Making Peace with the Bridge, for Now.

Like many of us, I’ve been longing for something beyond the “bridge illustration” to share the gospel (with others, and my children).  Something short, visual, clear, explaining the gospel in an appropriate way.  But of course, the more I learn and grow in the Kingdom the more difficult it is to summarize, especially when you have all these old, truncated ‘gospels’ bouncing around in your brain that you are trying to overcome (the gospel of sin management, the gospel of health and wealth, the gospel of going to heaven, etc).

But then Soren (8 years old) comes home from a church basketball camp yesterday super amped about the ‘bridge illustration.’  It’s all he can talk about.  He pulls out our white board and insists on drawing it out for us and explaining it to us (of course as a seasoned evangelical I’m filling in some of the forgotten steps and verses…).  So I had to step back and rethink my loathing for the ‘bridge illustration.’ (If you are not familiar with the ‘bridge illustration’ check it out here).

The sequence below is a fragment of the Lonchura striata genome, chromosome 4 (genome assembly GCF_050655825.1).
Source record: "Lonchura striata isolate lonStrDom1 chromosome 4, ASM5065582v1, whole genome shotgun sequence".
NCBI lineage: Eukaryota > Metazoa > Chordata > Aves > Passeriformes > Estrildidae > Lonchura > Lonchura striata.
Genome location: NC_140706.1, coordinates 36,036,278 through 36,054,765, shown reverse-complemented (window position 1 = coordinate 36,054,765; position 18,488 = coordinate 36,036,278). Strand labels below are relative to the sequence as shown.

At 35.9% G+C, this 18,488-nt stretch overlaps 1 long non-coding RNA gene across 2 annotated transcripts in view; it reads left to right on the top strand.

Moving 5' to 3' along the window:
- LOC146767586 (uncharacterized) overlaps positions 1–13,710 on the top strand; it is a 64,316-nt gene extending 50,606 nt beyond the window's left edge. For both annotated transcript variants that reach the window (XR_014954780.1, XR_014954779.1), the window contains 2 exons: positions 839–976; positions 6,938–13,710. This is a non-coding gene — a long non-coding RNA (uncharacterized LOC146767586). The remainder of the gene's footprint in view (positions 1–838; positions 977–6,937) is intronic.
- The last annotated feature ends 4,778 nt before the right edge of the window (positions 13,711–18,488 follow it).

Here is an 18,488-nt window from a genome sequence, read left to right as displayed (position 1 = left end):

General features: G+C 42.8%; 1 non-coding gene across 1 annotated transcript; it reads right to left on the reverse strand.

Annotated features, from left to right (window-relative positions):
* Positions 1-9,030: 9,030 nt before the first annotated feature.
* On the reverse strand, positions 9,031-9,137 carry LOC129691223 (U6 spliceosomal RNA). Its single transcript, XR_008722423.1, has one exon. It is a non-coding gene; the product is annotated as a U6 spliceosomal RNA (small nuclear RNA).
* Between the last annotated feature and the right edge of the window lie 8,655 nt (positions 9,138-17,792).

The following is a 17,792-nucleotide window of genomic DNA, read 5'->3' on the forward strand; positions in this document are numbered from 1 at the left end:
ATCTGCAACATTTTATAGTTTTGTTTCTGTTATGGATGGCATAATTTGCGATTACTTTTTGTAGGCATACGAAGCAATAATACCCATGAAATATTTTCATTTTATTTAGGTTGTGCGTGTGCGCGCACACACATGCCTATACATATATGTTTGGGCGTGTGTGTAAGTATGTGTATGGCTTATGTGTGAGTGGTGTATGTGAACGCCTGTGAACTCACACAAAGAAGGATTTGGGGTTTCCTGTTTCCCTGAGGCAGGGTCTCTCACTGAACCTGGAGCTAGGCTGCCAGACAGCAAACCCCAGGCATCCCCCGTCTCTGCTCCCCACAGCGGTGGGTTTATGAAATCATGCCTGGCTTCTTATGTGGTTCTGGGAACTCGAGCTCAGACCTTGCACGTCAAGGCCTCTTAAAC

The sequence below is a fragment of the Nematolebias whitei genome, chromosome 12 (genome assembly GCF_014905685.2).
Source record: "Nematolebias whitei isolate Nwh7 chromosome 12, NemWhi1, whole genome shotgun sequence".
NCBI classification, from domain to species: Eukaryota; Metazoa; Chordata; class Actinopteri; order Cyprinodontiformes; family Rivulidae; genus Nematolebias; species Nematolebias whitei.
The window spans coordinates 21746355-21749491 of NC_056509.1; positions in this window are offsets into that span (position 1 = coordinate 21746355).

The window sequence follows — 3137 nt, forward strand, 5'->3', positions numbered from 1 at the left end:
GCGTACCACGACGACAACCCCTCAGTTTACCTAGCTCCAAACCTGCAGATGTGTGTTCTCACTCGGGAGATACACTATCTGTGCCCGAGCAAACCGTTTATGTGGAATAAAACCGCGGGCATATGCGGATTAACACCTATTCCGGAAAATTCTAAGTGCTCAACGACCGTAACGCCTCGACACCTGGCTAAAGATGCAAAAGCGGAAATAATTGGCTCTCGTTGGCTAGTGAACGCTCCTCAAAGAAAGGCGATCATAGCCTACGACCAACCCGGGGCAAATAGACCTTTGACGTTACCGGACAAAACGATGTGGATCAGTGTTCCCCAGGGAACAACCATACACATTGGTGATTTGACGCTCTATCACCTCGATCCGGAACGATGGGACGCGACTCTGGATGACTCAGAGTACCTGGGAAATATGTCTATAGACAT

Making Peace

I guess this is something that I have know for awhile, but haven’t wanted to admit very loudly (or publicly).  The ‘bridge illustration’ really is a good presentation of the gospel, even if it is just part of the gospel.  I have seen the light come on for children and adults where they begin to understand what God has done for them in a deeper way.

And especially for children who are in the black and white stage of moral development, the ‘bridge illustration’ makes sense.  “We are over hear because of sin.  God is over there because he is perfect.  But in Jesus we can be with God again.”  It makes sense.  It is simple.  It helps them put in place a piece of their spiritual puzzle.